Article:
DGCX profits from commodity boom
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DGCX profits from commodity boom

DGCX profits from commodity boom

The boom in the commodity market continues. Last week, on the back on a weakening US dollar, oil, silver and gold prices hit record highs. Gold hit even a level of $1000 per troy ounce and oil (WTI) reached $110 per barrel.

    As long as the dollar weakens, inflation rises and uncertainty remains due to the continuing credit crisis, the environment will be supportive to commodities.

    Investors consider commodities a safe haven amid rising inflationary concerns. The greenback hit multi year lows against major rivals like the euro ($1.56) and Japanese yen, also because of the looming recession and lower interest rates. Investors are concerned about further cuts in interest rates by the US Federal Reserve.

    One of the exchanges which profited from the rising interest in commodities is the Dubai Gold and Commodities Exchange (DGCX). The exchange reported a 66% growth in trading volumes in February 2008. There was a high activity across metals and currencies. Bolstered by a fresh wave of demand, the total volume traded on the exchange in February soared to 117,442, while the total value of transactions totaled $4.58bn (+122.23%).

    Malcolm Wall Morris, Chief Executive Officer of DGCX, stated: "The exchange has charted a strong course for the second consecutive month, reflecting growing favour among investors for the exchange. Trading in February proved to be exceptional as the entire commodity spectrum attracted high interest."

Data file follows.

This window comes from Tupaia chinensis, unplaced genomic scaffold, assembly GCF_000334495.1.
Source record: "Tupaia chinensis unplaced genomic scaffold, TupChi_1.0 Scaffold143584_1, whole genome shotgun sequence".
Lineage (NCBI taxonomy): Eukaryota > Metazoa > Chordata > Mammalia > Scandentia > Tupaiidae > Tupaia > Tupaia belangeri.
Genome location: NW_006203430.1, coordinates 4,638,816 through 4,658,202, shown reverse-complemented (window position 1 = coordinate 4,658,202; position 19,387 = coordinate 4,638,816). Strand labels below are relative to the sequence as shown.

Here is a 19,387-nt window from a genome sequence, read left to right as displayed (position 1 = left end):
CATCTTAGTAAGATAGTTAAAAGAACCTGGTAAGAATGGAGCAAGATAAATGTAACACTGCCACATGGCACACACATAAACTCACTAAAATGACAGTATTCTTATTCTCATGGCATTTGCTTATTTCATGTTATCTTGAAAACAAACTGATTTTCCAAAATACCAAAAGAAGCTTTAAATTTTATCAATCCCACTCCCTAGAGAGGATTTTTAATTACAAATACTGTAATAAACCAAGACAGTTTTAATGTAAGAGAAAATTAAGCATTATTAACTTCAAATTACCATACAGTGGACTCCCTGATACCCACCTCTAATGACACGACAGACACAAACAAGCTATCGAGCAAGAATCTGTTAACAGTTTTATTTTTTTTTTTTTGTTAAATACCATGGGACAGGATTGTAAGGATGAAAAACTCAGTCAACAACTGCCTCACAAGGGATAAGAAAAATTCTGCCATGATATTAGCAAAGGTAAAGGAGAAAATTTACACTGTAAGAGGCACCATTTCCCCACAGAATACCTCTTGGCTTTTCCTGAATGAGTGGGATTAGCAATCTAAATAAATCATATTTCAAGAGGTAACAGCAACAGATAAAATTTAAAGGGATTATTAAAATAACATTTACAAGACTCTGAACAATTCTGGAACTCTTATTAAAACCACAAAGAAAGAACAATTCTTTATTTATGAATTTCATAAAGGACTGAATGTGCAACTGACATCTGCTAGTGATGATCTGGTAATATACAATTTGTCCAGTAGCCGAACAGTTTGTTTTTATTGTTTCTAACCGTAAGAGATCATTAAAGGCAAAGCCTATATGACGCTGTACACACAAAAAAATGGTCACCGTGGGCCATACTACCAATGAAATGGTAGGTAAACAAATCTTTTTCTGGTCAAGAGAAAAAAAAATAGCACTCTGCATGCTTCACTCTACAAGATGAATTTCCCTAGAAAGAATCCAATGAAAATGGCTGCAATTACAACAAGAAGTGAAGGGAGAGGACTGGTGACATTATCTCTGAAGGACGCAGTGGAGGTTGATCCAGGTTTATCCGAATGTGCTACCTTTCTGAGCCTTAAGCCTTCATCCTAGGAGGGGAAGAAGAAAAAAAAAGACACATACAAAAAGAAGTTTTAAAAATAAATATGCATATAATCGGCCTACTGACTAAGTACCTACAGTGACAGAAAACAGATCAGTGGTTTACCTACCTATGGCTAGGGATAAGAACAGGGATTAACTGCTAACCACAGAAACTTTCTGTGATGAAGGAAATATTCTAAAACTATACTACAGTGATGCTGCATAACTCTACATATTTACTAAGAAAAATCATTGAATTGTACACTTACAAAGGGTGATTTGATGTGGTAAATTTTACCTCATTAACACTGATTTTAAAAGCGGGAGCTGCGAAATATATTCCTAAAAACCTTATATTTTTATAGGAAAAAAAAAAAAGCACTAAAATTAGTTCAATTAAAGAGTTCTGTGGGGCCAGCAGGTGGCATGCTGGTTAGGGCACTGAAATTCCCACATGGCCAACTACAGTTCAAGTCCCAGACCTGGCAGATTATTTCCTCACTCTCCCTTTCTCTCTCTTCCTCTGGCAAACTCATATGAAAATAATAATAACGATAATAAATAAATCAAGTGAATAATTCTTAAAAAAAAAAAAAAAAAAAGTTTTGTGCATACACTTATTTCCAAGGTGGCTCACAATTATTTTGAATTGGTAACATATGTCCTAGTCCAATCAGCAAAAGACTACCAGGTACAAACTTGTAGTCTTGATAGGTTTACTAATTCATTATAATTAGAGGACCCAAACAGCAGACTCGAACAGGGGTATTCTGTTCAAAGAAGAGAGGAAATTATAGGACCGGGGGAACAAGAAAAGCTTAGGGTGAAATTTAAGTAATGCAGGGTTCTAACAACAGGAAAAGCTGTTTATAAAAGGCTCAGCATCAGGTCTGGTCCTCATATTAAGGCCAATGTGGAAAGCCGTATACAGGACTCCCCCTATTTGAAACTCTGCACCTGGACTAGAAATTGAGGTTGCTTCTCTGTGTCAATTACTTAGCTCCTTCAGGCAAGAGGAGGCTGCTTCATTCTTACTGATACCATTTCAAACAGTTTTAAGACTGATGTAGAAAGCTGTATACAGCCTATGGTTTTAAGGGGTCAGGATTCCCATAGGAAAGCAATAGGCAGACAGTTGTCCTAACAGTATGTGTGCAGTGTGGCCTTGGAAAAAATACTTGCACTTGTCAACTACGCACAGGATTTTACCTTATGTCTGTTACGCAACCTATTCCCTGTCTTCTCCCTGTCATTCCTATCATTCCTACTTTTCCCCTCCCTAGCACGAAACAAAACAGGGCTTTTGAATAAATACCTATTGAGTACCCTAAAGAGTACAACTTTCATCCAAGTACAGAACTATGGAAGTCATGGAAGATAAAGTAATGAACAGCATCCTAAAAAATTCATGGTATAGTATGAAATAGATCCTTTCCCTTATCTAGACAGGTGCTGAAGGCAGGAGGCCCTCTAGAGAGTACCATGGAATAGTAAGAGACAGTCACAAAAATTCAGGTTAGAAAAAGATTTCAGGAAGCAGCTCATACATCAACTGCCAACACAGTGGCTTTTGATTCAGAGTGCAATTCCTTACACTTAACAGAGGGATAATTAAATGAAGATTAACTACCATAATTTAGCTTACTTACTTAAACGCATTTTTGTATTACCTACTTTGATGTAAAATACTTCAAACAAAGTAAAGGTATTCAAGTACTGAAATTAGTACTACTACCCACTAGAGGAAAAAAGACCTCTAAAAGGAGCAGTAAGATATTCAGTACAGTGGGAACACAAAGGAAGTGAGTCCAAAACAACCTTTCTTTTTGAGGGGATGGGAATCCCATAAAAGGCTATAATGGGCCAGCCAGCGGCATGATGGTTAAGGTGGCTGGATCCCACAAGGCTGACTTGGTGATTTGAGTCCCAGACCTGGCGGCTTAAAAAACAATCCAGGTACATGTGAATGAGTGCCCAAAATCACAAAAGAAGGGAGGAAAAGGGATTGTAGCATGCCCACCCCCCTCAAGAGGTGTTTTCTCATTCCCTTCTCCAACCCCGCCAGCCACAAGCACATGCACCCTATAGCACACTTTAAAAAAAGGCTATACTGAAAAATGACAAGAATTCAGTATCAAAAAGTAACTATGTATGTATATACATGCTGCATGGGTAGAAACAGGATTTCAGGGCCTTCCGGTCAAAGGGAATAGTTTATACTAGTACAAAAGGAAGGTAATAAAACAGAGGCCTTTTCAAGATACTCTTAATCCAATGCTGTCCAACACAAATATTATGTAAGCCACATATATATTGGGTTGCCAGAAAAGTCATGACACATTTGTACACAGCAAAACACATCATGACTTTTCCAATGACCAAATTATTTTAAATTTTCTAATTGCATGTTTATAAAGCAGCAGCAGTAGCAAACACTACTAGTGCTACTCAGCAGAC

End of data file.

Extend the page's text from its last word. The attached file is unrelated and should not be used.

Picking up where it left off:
Gold on the rise

    The average daily volume in February rose 58.46% to 5,592 contracts. "February trade indicates an increasingly diverse portfolio of DGCX, with gold contributing 81.93% to the total volume as compared to 86.46% in 2007. Transactions in Sterling, which is the second largest contract traded, accounted for 10.13%," according to Nishat Bandali, Chief Marketing Officer of DGCX.

    Investors can find quotes and information about products traded on the DGCX website. Not only the DGCX offers contracts in gold and silver, also other futures can be traded. For instance also: Indian Rupee (versus US$), Steel contracts and fuel oil.

    The DGCX will launch four regional plastics futures contracts based on Polypropylene and Polyethylene. According to DGCX: "The contracts will enable companies to hedge themselves and in doing so protect the company financially from any negative effects arising from the volatile prices we have seen recently.

    "Over the next two to five years the region is forecast to see huge volumes coming on line and it is becoming increasingly the preferred location for international polymer production and conversion. The huge growth potential of the regional downstream plastic industry can be seen now and is likely to outpace the ever increasing production levels."

    Time will tell whether these new contracts will be as popular like gold contracts. But the DGCX offers a wide range of products suitable for any kind of investor.

    See also:
    How to ride the gold and silver bull market: Part 1
    A tribute to Marc Faber, part one: US dollar, Nasdaq, gold and oil
    AMEinfo Staff

    AMEinfo staff members report business news and views from across the Middle East and North Africa region, and analyse global events impacting the region today.

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